Recently, I came across this short article I wrote some time ago, musing on writing and the loneliness. As I re-read this piece, I thought about how in many ways there is a distinct type of loneliness that can surround our writing and often infuse our writing, particularly when we are working character struggles. I made a few edits and send this refreshed focus on the good, lonely writing back out.
Often we think of good story scenarios as being ones that have multiple characters and clear, obvious and perhaps predictable happenings. We long for happy endings even in the mire of worry and worrisome scenes.
Good stories can sometimes be lonely stories as well. What I mean by lonely is that the story can be focused mostly on a singular character. The cast of characters are not there, filling out a storyline or bringing the layers to the tale. Sometimes the story is a singular one. A story that is about one, single character–one single person’s reactions and responses to the world that is happening to them.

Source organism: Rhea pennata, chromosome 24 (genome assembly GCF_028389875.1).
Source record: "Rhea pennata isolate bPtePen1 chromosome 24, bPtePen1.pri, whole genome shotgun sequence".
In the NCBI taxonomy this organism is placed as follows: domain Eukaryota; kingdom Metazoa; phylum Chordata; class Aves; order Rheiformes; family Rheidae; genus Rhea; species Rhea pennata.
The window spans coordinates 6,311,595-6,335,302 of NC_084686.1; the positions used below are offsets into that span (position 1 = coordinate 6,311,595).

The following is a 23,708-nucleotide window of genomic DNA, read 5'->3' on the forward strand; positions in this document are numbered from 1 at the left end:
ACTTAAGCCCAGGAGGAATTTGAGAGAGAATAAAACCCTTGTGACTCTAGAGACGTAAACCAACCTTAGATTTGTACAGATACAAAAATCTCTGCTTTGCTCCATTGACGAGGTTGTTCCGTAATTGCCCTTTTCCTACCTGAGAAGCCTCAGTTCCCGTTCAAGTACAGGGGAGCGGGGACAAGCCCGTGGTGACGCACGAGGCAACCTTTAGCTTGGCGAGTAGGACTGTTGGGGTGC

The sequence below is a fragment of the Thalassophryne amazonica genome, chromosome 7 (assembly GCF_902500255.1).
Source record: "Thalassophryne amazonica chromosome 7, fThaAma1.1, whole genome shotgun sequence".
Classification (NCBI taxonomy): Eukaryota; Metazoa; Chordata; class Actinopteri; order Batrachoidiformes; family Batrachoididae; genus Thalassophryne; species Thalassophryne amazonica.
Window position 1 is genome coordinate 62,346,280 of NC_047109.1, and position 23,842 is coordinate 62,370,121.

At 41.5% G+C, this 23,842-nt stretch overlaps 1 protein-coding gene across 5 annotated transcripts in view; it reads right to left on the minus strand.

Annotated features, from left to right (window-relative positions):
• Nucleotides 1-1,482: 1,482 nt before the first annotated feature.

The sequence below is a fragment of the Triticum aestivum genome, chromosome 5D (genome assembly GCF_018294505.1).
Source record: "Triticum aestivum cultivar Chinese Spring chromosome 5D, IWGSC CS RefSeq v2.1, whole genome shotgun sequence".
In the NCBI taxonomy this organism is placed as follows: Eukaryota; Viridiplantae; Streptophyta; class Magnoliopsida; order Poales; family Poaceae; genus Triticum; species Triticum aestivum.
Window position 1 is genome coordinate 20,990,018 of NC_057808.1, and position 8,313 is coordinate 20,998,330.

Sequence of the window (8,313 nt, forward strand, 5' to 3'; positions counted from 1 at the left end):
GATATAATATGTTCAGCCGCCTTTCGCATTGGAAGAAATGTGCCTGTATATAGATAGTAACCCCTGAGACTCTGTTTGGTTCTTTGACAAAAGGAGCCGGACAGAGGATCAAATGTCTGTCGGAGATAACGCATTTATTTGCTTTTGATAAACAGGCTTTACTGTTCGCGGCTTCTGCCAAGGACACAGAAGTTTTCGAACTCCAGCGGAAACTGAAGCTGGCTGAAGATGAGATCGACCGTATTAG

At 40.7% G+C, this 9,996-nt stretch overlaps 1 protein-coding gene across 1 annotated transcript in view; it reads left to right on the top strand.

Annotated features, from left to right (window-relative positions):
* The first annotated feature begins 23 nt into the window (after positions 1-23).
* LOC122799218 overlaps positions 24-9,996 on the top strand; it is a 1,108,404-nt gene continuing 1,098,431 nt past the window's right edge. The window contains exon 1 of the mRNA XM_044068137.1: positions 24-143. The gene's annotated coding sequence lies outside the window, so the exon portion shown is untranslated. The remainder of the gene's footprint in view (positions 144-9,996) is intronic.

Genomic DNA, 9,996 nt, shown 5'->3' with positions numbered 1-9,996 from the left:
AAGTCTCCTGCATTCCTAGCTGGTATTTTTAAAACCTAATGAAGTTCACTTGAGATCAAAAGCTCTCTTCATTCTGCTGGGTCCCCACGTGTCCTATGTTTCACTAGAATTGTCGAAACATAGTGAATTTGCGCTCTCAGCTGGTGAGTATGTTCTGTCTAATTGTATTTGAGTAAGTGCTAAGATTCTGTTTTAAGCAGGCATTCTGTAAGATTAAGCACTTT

Often a singular story turns outs to be a poem. Or poem-like.
No one wants to be trapped inside one character’s mind for too long. It becomes too insular. And still there are singular stories. The stories of what happened to me when I crossed this milestone. Or the story of when the world came crashing in on a singular character.
There will be lonely scenes when expressing these moments. Allow that loneliness. You may want to bring an outside character in to bring another insight or perspective. As in real life, we are so often left to figure it out for ourselves. This is lonely business.
There are still colors, light and rare shadows in loneliness.
Loneliness doesn’t have to be drab business.